On Filling Your Own Glass

Fill your own glass!

Fill your own glass!

The glass is half empty. The glass is half full. The glass is dirty. The glass is just a glass. If you look closely you’ll see that the glass is not only half empty but it also has a hairline crack in it so it’s going to be completely empty before long. Is that water or vodka in that glass?

Are you a pessimist? An optimist? A realist? An existentialist? Which glass is yours? Or do you look at it as simply a glass somewhere out there, claimed by no one? If that is the case you may want to look again. We all have ownership of one of these glasses whether we choose to acknowledge it or not.

There are people who are optimistic by nature. They are perpetually cheerful and don’t need any nudging to find the upside to most situations. There are people who are pessimistic by nature. They are perpetually irritated and don’t need any nudging to find the downside to most situations. There are people who are realistic by nature. They see situations for exactly what they are with no emotional angling. There are people who walk the line in the middle with the occasional swing in one direction or the other.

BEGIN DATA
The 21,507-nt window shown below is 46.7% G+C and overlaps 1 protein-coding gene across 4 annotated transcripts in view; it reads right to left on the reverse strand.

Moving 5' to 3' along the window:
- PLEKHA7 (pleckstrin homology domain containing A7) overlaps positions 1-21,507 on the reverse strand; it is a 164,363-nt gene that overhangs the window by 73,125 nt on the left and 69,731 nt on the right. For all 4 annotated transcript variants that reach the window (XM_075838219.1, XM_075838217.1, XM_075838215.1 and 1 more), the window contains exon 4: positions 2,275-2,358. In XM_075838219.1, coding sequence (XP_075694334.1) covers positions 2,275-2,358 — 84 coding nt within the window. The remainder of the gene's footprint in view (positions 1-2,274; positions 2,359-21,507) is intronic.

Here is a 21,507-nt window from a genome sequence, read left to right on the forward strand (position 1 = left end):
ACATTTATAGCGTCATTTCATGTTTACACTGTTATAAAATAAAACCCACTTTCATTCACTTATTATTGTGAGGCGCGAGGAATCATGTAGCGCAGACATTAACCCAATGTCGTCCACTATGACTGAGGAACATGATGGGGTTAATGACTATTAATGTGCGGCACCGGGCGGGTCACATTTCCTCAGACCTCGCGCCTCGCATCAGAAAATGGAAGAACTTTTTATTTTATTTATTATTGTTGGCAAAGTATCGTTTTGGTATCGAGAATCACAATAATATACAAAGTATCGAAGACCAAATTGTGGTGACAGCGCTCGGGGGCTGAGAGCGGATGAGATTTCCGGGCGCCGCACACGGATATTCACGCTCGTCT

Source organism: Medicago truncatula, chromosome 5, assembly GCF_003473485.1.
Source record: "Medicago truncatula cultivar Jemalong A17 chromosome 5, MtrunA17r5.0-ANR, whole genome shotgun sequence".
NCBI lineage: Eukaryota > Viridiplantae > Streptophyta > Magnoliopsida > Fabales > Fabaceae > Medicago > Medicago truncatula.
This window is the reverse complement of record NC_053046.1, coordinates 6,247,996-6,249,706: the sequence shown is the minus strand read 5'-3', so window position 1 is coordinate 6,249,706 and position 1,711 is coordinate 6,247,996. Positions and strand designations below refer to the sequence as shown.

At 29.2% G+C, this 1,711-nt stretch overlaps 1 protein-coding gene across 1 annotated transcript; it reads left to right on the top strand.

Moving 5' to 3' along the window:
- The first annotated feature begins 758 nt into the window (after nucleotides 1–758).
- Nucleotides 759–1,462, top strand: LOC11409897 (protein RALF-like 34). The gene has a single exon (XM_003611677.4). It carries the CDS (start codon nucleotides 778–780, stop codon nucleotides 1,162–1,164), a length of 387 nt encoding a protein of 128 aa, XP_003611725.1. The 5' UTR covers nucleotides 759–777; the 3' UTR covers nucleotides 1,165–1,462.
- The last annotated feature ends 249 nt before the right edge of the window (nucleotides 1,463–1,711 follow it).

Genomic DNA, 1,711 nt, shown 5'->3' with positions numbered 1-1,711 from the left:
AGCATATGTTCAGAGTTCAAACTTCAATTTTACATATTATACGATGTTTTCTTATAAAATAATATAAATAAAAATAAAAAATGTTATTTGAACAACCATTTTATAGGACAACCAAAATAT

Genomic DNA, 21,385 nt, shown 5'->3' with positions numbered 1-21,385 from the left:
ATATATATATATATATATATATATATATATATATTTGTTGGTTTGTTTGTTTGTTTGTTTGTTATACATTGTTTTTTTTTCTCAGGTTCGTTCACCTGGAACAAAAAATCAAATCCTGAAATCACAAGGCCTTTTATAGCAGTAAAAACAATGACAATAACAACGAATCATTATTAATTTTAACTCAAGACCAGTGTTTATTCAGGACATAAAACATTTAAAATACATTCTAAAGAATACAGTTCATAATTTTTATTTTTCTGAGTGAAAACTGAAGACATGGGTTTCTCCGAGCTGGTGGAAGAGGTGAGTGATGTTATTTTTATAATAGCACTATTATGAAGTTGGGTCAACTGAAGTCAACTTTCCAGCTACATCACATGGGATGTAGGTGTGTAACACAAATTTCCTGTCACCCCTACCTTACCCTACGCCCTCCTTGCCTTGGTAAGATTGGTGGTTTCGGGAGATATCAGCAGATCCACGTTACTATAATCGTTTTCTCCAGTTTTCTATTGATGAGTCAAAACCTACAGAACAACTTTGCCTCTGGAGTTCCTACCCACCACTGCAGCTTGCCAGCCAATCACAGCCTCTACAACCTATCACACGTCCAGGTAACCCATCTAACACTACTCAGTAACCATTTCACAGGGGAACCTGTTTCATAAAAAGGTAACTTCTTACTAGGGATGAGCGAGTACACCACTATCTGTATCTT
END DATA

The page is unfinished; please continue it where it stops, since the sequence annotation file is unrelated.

For a long time (more of my life than I like to think about) I was the one holding the half empty, cracked glass. I was the first to pipe up in meetings with a list of the drawbacks to a new marketing strategy. I was the one to bring up the many reasons why it would be a bad idea to try this new thing or that new thing. I was the one to point out to my husband or to friends the negatives that could come from a planned event, vacation, or life change, rather than looking for the good things to come. The funny thing is that I didn’t see myself as a pessimist. If called one I would argue that I was just being realistic. It wasn’t until I became aware of other pessimists around me, how they sounded and how they made others feel, that I had a wake up call. One day I looked down at my hand, and I’ll be damned, there it was. This sad glass draining slowly from the crack until there was barely an inch of water left in it. Well hell, I thought, isn’t this a sorry looking pathetic glass? Hmmm…maybe it’s time to toss this one and get a new glass. Herein is the good news. You can exchange your glass any time you choose. And so it came to be that mama got her a brand new glass!